So, what does a motivated young family with a beautiful piece of woods and strong faith in God do? They grab a chainsaw and get working. Now I know that some people say, we built or we are building and by that they mean they hired out the build or have purchased a new home that's being built for them. This is not us. I am telling you that we have built this cabin on our own, complete DIY.

A man building his own log cabin
Courtesy of Rock Heart Cabin

In the beginning we would pull up and park on the dirt road next to the land and my husband would get out of the truck with a chainsaw and just start cutting down the trees. We did this every evening after work until eventually we had enough room to pull in off the dirt road and onto our land. 

When we got about 50 feet in we were so proud and felt like we had come so far that we called a few family members to share our progress with and celebrated with a campfire. I remember I cooked steak and potatoes for 8 over that fire. 

He would continue to cut in the driveway every day making brush piles and rolling the trees to the side. The wood was beautiful. It was strong, straight, and healthy. It seemed a sin to buck up into firewood.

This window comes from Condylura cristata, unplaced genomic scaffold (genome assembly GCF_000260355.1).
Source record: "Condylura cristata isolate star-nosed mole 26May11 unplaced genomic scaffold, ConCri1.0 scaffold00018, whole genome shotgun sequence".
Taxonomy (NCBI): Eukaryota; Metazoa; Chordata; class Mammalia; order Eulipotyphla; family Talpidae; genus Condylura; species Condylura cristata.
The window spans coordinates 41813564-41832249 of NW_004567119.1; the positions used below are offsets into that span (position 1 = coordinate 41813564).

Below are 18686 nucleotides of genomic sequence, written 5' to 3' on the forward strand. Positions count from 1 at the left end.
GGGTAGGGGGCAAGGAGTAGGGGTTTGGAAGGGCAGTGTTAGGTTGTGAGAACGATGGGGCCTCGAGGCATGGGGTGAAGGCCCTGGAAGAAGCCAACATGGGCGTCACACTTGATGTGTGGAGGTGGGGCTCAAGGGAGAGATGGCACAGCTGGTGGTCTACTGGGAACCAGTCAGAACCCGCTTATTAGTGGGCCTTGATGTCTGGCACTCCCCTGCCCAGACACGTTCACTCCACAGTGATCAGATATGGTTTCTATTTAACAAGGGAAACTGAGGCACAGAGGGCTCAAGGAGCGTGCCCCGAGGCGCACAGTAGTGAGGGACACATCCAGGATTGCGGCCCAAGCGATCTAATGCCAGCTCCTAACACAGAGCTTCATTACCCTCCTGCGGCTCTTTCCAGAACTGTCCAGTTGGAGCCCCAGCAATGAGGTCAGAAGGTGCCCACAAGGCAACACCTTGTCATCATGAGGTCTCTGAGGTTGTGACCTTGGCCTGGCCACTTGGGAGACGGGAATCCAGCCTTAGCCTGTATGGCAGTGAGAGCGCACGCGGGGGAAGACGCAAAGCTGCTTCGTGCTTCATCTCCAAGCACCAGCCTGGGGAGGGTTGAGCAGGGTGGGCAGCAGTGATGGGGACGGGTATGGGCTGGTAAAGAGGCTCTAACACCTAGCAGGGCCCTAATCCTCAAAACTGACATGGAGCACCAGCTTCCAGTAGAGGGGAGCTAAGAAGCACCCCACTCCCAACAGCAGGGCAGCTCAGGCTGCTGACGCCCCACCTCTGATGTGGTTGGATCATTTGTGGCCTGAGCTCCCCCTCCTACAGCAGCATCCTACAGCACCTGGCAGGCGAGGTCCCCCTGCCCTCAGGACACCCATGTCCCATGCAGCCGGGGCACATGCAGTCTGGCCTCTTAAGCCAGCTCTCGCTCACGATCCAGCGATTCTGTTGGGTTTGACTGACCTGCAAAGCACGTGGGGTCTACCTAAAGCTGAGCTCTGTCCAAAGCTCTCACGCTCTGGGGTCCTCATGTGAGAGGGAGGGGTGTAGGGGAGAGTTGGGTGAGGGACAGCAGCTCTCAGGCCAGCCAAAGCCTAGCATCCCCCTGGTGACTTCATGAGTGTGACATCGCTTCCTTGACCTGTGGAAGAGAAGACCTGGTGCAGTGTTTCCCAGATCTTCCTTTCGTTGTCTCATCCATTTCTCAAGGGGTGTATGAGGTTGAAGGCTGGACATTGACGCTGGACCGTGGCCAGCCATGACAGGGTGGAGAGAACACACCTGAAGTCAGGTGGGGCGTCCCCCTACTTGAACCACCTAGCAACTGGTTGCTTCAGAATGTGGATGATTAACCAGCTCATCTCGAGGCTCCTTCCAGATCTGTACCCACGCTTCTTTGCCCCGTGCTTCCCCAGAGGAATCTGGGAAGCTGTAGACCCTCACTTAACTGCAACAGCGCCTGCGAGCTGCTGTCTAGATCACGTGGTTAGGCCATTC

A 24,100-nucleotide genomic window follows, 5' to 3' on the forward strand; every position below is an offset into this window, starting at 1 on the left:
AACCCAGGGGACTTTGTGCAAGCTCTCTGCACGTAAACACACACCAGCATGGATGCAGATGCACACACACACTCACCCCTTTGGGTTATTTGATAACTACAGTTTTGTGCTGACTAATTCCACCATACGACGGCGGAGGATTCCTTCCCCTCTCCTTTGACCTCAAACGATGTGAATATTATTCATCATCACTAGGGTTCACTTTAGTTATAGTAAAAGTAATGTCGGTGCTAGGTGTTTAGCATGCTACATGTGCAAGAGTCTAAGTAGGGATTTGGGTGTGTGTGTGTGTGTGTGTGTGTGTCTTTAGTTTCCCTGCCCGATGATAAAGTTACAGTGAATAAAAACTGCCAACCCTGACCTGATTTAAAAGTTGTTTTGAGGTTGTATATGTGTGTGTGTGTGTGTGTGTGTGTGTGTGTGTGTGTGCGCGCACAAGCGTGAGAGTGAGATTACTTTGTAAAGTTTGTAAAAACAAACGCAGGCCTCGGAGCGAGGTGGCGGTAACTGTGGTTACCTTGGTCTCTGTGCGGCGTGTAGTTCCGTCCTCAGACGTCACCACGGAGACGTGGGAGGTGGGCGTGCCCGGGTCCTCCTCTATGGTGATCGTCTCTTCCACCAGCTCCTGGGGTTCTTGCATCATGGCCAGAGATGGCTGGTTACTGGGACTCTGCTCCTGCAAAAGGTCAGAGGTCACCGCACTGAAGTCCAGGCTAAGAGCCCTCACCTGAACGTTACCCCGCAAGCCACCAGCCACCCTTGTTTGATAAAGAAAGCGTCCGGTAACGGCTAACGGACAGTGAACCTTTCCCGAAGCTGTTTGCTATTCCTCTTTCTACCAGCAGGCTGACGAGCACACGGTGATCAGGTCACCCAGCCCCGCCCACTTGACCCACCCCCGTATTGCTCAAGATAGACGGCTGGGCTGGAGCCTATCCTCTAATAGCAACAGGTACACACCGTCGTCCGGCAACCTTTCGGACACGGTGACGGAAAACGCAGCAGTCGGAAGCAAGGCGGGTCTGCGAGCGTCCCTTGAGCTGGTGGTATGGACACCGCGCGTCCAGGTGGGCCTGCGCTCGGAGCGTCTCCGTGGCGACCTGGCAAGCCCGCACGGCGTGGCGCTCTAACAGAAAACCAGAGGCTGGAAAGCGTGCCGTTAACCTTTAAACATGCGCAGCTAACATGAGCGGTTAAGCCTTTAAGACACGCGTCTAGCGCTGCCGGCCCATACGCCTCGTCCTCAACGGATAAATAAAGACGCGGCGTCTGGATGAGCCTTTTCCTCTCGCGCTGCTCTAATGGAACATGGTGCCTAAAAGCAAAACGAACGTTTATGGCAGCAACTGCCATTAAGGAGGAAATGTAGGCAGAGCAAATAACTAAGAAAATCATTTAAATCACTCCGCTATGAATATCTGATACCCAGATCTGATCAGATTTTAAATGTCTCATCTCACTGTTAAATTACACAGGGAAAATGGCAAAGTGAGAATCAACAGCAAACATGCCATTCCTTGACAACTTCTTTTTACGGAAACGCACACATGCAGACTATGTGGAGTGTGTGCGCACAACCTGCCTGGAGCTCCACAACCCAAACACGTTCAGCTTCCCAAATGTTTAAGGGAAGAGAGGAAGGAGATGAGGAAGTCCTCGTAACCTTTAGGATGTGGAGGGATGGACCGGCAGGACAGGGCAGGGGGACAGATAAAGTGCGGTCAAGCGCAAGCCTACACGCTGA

After a summer of clearing we had cut in a road about 300’ long. We still had another 300’ to go. But the stumps and the mud made it semi impassible. We had taken it as far as we could working nights with hand tools. 

We called multiple excavating companies and were told it would be around $10k for them to pull out the stumps and put down gravel. We had the money saved, and we were thinking about doing it. The problem was, that was all we had. We still would be left with the stumps and logs everywhere and no way of moving them. 

After much debate, and a lot of searching on Craigslist we agreed to invest the money in a piece of heavy equipment. Even though it was going to take longer and be more labor intensive, all it had to do was complete this one project and the backhoe would have paid for itself. 

My husband had grown up working on a dairy farm and he was familiar with heavy equipment and what they are capable of so I had faith he could pull it off. That's what we did, not knowing a whole lot and on a leap of faith we bought a 1982 Ford 555 backhoe. It was a game changer, it increased our abilities and we started to see things differently. What was once a giant log in the way became a valuable resource. 

A stack of trees recently cut down
Courtesy of Rock Heart Cabin

One day, he read about sawmills in the back of a Popular Mechanics magazine. So he started his research. He went on the Wood Mizer website and found out that you could get an entry-level sawmill. We watched the videos and saw that the Sawmills we were looking at were capable of easily cutting 36 inch diameter 17’ long logs, which is humongous.